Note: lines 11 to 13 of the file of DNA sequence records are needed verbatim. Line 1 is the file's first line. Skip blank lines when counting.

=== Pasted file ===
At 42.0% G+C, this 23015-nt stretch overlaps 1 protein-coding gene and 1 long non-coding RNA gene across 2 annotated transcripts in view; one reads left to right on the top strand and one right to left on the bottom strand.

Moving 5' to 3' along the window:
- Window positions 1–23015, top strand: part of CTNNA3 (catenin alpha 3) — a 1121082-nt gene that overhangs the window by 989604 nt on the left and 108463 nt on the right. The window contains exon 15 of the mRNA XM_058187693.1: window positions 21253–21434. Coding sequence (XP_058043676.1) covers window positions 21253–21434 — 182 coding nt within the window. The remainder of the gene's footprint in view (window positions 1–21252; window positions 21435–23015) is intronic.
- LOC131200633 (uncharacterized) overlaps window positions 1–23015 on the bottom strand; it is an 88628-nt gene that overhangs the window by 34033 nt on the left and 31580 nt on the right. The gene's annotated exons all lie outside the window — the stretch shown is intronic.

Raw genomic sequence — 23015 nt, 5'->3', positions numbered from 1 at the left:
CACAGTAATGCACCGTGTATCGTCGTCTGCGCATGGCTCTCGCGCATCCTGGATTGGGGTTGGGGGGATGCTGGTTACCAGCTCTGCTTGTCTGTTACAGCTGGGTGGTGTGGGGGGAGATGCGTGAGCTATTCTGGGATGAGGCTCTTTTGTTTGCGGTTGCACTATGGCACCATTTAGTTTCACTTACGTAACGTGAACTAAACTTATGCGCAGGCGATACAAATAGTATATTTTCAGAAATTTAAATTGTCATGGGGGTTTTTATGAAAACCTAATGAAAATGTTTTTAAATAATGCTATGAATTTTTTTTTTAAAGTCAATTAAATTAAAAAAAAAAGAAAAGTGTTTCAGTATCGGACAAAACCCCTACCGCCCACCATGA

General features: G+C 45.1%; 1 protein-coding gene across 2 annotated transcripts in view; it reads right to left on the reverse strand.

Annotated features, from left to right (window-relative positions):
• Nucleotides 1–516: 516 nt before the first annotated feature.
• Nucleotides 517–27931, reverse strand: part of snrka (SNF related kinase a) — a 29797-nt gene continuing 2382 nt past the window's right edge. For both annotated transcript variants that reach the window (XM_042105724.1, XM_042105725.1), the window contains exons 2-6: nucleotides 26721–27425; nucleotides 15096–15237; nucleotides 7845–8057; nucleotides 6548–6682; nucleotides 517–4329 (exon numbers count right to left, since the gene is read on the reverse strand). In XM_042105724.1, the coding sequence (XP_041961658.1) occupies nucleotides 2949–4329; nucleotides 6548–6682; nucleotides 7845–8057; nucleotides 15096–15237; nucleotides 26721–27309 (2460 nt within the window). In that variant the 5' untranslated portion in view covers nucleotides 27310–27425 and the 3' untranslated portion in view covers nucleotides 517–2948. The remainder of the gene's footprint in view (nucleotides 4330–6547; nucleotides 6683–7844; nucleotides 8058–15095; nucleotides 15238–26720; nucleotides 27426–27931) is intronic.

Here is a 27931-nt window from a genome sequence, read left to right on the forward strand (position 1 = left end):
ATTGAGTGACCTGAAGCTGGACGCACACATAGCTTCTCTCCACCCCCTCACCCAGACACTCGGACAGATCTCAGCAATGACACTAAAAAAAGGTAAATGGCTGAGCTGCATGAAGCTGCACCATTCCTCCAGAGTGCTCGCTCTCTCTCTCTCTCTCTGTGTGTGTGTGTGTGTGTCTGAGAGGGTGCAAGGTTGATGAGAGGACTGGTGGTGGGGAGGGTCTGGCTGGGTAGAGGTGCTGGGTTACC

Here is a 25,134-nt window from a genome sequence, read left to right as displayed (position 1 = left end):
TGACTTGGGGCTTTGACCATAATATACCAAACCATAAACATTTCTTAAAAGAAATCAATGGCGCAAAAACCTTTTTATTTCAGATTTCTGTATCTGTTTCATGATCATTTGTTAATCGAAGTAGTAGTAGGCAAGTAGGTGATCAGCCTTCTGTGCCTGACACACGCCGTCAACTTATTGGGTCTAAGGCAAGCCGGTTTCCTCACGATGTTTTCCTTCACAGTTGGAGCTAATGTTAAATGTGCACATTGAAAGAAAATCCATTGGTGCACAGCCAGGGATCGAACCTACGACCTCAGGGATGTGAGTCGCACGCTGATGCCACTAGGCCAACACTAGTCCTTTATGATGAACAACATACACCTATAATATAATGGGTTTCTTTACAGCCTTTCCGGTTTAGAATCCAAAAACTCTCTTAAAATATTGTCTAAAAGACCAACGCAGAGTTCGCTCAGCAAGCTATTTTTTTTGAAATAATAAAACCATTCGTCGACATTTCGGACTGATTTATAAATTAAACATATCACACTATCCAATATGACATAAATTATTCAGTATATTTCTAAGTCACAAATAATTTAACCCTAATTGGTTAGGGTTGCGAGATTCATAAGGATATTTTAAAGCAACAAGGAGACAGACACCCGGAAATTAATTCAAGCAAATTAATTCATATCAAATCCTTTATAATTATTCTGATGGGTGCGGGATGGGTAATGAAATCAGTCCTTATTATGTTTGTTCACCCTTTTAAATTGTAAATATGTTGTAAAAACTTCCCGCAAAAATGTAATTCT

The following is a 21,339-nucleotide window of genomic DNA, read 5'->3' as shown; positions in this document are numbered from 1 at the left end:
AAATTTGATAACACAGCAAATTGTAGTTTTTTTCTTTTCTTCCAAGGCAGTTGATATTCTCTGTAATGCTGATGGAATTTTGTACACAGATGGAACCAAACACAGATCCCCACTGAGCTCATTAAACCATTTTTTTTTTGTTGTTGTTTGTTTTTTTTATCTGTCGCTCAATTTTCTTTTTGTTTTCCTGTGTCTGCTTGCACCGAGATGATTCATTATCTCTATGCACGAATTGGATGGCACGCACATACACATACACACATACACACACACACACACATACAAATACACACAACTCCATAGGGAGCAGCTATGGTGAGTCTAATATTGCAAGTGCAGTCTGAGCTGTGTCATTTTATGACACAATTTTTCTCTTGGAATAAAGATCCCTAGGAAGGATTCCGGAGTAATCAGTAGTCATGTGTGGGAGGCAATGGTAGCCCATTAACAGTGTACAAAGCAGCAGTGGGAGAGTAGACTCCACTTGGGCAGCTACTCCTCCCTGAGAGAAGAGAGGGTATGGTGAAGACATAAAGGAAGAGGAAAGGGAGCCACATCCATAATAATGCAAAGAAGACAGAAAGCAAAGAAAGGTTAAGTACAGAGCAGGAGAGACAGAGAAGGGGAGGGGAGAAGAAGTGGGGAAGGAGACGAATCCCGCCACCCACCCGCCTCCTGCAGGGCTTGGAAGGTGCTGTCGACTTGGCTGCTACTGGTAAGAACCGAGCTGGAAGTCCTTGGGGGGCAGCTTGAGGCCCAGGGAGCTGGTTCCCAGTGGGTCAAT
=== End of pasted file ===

Here is a 27931-nt window from a genome sequence, read left to right on the forward strand (position 1 = left end):
ATTGAGTGACCTGAAGCTGGACGCACACATAGCTTCTCTCCACCCCCTCACCCAGACACTCGGACAGATCTCAGCAATGACACTAAAAAAAGGTAAATGGCTGAGCTGCATGAAGCTGCACCATTCCTCCAGAGTGCTCGCTCTCTCTCTCTCTCTCTGTGTGTGTGTGTGTGTGTCTGAGAGGGTGCAAGGTTGATGAGAGGACTGGTGGTGGGGAGGGTCTGGCTGGGTAGAGGTGCTGGGTTACC

Here is a 25,134-nt window from a genome sequence, read left to right as displayed (position 1 = left end):